USA vs. Ghana: Ghana carries the hopes of a continent on its shoulders
Ghana's Black Stars are Africa's last remaining team in the World Cup. A win against the United States would take them through to the quarter-finals.
There is something fitting about Ghana carrying the hopes of a continent on its shoulders.Skip to next paragraph
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The Black Stars are flying the flag for Africa as the continent's last remaining team in the World Cup. A win against the United States in Rustenburg would take them through to the quarter-finals, equaling the achievement of Cameroon in 1990 and Senegal in 2002.
Off the pitch too, Ghana has become a flag-bearer for a continent.
Elections held in 2008 ran smoothly despite the government candidate losing by the narrowest of margins. There was no attempt to rig the vote, nor was there a refusal to hand power over to the opposition – a marked contrast from the higher profile elections in Nigeria, Kenya, and Zimbabwe which were all deeply flawed.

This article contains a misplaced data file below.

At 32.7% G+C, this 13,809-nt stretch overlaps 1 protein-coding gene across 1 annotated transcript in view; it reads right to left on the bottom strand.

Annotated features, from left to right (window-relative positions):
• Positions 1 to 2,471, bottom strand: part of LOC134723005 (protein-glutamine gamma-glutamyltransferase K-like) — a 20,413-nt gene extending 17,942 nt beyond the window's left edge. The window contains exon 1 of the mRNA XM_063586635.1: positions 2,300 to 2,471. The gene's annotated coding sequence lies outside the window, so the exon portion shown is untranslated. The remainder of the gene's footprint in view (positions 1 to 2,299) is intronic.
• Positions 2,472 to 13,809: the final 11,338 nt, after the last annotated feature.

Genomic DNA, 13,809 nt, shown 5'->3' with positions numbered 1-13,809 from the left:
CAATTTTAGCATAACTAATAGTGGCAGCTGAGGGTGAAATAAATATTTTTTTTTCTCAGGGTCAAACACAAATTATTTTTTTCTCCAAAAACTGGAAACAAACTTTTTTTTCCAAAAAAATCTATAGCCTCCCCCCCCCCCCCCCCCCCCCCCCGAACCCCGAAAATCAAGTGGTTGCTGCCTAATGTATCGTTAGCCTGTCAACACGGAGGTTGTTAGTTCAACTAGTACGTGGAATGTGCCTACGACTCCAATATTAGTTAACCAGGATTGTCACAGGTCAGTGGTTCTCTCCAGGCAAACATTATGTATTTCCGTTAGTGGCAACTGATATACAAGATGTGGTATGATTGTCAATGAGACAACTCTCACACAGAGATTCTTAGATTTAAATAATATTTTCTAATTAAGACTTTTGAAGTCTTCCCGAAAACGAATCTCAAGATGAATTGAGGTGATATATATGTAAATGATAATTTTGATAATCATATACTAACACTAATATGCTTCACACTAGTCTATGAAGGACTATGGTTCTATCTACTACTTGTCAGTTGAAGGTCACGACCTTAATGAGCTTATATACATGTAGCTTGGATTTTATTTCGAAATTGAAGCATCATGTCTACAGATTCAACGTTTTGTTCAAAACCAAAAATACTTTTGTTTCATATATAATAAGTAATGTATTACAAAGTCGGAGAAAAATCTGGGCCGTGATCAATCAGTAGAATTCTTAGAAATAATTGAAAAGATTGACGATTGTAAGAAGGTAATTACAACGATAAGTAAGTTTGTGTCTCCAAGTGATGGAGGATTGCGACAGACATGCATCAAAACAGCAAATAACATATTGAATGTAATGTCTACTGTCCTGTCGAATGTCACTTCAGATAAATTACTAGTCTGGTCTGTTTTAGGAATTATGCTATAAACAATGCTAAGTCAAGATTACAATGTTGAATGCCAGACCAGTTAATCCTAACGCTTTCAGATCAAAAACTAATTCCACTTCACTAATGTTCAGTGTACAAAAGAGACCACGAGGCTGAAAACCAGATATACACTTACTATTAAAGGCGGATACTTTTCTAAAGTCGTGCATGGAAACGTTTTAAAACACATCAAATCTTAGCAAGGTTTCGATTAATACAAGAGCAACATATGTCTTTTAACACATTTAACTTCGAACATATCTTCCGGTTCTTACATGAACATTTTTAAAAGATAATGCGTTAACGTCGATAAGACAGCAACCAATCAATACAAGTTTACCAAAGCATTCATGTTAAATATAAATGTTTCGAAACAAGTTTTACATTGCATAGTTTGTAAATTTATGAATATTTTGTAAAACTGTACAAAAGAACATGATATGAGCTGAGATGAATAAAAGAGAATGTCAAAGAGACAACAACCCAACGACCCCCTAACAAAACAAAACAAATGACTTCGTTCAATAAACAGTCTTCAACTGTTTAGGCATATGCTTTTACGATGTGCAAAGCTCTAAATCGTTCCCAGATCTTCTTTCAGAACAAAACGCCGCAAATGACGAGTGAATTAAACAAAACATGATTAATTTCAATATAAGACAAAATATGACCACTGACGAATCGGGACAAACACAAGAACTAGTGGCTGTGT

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Ghana has always liked to see itself as a shining example to the rest of the continent.
It was the first sub-Saharan country to win independence, in 1957, and its first president, Kwame Nkrumah, was the father of pan-Africanism. He also understood the power of sport, and particularly football, in promoting those ideals. Nkrumah created Ghana's first national team, personally christening them the Black Stars, and he was a big supporter of the Confederation of African Football.
Although the country subsequently suffered under a series of military leaders, the return of democracy in 2000 with the election of John Kufuor and the smooth handover to John Atta Mills in 2008, indicated Ghana's revival. US President Barack Obama even chose Accra as the venue for his speech on the future of Africa, during his first visit to the continent as president.